Byrne, Michael (1923–89), painter and printmaker, was born 30 September 1923 in Dublin, one of ten children of Michael Byrne, baker, and Mary Byrne (née Sloane). He worked at first with a photographer, then as a dental technician, before studying at the National College of Art (and Design), Dublin (1944–5) – where he subsequently (1971–9) became a part-time lecturer – and at King Alfred's College, Winchester.
He showed works at major exhibitions in Ireland, including the Irish Exhibition of Living Art (1953) and the RHA (1958, 1973), and was a founder (1960), committee member, and frequent exhibitor of the Independent Artists. In Dublin he exhibited at the Project Arts Centre (1968–71), of which he was a committee member; at the Setanta Gallery (1974, 1976, 1981); and at the Davis Gallery (1982). One-man shows were held in Dublin; at the Inglewood Library Gallery, Los Angeles (1966); and at the Tara Gallery, Zürich (1981).
Initially painting Dublin scenes and subjects, he progressed to abstracts, particularly squares, in oils and watercolours in the tradition of Mondriaan and Albers; later he concentrated on small silkscreens, which were subtle in colour and of great delicacy. A founder (1981) and director for several years of the Black Church Print Studio, Dublin, he taught screenprinting and published limited editions of lithographs and silkscreens. He showed little interest in promoting his career, though his paintings and prints are held in public and private collections throughout the world, including the collections of the Arts Council of Ireland (where he is represented by two works in acrylic, ‘Yellow square’ and ‘Blue and violet squares’ and by seven screenprints), CIE, the Irish embassies in Switzerland and Kenya, and the Oregon Gallery of Modern Art, USA. He was elected to Aosdána (1981). Although Aosdana 1993 states that he was employed by the Arts Council, he appears never to have been a regular member of its staff.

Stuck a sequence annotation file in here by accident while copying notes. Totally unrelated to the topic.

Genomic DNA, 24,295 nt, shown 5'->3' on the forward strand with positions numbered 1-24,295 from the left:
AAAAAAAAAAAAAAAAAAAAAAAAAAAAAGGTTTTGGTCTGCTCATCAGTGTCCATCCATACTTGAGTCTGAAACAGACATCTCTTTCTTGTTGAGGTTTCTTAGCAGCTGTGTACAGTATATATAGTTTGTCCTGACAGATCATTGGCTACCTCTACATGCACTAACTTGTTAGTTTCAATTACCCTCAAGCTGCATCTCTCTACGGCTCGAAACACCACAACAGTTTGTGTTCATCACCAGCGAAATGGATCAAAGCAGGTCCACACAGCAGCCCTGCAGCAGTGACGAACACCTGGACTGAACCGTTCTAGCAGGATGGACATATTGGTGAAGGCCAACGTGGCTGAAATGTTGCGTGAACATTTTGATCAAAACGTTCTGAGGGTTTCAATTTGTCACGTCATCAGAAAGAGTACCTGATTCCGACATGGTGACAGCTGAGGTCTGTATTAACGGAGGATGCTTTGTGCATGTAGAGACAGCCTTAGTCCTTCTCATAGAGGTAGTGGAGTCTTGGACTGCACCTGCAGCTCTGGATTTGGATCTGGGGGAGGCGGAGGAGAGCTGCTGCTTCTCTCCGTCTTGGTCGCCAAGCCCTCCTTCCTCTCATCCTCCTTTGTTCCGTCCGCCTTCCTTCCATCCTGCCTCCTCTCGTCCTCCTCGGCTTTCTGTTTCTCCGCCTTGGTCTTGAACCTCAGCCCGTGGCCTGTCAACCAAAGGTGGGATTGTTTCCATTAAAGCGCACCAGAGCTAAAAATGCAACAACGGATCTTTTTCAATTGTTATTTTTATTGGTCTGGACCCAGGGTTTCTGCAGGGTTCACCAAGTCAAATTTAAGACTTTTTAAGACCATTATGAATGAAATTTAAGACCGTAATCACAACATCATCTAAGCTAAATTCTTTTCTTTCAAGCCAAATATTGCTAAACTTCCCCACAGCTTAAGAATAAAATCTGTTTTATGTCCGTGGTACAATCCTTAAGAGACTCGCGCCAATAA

Totally committed to art, Byrne encouraged younger artists, worked selflessly on committees, and was respected as an artist and as a teacher. He travelled widely, visiting major exhibitions and galleries and attending concerts, and was highly knowledgeable about painters and painting. Gentle, sensitive, and a very private person with a gift for friendship, he never married and died suddenly 25 January 1989 at his home, Offaly Rd, Cabra, Dublin, and was buried in Glasnevin cemetery, Dublin. A commemorative exhibition was held in the Davis Gallery (1990), and the proceeds from sales and his estate finance the biennial Michael Byrne Award for Printmakers.